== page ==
The JVM class file format is somewhat complex. Directly generating such a file from a B module would be tricky. Unfortunately, there is no standard assembler syntax for the JVM, so there are no tools in the standard Java environment to easily generate JVM class files directly. Attempting to generate a JVM class from B was a focus of much attention early in this project. Generating class files from B proved very difficult, given the strict format of a JVM class file.
However, Brian Jepson proposed that instead of generating the JVM class file directly, output instead could be generated using the Jasmin assembler . Jasmin assembler [19, pages 399-409] is a syntax for writing JVM class files that is similar to assembler formats used for physical architectures. This solution greatly reduced the problem scope, since there was now an easy way to generate JVM class files from B.
However, there was the concern that the Jasmin assembler format is not standardized; it is simply one possible format for JVM bytecode assembler. Indeed, other formats do exist and are in use. Therefore, it was imperative that a JVM port not rely on one particular assembler syntax.
To alleviate this problem, the concept of JVM ``bytecode emitters'' was introduced. First, a virtual base class called B::JVM::Emit was created. All code that must emit Java bytecode uses the interface provided by B::JVM::Emit, and all subclasses of B::JVM::Emit must provide implementations of B::JVM::Emit's interface specific to that given assembler syntax.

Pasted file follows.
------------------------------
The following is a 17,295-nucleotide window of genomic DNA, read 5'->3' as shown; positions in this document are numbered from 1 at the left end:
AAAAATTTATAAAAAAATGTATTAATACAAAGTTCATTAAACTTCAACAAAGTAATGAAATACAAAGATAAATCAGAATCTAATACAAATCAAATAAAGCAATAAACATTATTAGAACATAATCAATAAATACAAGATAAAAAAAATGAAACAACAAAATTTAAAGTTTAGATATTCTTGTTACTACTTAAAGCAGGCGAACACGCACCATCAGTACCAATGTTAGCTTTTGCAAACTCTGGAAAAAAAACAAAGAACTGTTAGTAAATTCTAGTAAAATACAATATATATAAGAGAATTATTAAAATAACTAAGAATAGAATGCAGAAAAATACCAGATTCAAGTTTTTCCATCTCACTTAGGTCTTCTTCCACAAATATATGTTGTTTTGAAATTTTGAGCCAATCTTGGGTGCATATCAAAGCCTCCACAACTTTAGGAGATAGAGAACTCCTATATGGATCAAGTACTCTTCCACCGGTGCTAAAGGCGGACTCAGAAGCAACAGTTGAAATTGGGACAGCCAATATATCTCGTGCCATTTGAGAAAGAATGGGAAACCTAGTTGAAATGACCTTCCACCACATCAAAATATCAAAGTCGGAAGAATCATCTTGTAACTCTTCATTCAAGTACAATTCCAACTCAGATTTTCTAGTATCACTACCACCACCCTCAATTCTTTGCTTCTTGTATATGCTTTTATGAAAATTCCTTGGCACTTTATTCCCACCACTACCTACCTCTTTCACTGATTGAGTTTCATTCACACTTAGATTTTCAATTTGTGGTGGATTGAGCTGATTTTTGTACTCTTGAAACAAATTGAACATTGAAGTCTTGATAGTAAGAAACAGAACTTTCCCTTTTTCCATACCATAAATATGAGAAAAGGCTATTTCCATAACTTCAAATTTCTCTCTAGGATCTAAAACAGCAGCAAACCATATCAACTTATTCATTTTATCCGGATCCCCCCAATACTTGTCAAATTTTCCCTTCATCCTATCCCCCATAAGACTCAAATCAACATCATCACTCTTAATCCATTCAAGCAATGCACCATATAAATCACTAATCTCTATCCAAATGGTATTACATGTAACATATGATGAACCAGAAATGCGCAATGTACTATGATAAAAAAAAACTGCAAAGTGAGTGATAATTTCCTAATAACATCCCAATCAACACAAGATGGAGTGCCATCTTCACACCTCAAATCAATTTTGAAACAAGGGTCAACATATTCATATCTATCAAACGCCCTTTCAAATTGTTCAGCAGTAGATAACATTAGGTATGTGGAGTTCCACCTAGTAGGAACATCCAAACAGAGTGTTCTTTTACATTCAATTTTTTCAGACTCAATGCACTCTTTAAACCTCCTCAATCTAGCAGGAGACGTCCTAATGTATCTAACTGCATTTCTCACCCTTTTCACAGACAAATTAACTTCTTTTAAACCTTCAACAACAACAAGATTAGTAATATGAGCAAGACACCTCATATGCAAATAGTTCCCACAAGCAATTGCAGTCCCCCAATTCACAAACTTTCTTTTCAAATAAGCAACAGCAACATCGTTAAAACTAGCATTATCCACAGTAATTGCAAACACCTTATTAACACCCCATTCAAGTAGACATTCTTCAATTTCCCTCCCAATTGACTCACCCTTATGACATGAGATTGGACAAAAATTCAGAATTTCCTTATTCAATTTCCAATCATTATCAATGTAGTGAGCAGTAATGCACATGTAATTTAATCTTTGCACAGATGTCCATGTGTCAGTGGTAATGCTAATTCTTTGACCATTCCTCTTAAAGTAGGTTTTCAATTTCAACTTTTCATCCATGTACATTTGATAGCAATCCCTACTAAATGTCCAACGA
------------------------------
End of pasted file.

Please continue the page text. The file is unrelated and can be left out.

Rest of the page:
As an example, consider the code in Figure 4.1. It creates a JVM class called Foo, with one static public method, main, whose body has a single JVM dup instruction.
If a standard assembler format for the JVM is ever created, one needs only implement B::JVM::StandardAssembler::Emit as a subclass of B::JVM::Emit, and change the first line in Figure 4.1 to:
Assuming that B::JVM::StandardAssembler::Emit is implemented properly, the rest of the code will function properly, generating the Foo class as described.
Thus, creation of this abstract base class mitigated the concern that Jasmin assembler syntax is not standard. Jasmin could be used, via the abstract interface, without worry that it might be outdated and replaced eventually4.1.
Copyright © 2000, 2001 Bradley M. Kuhn.
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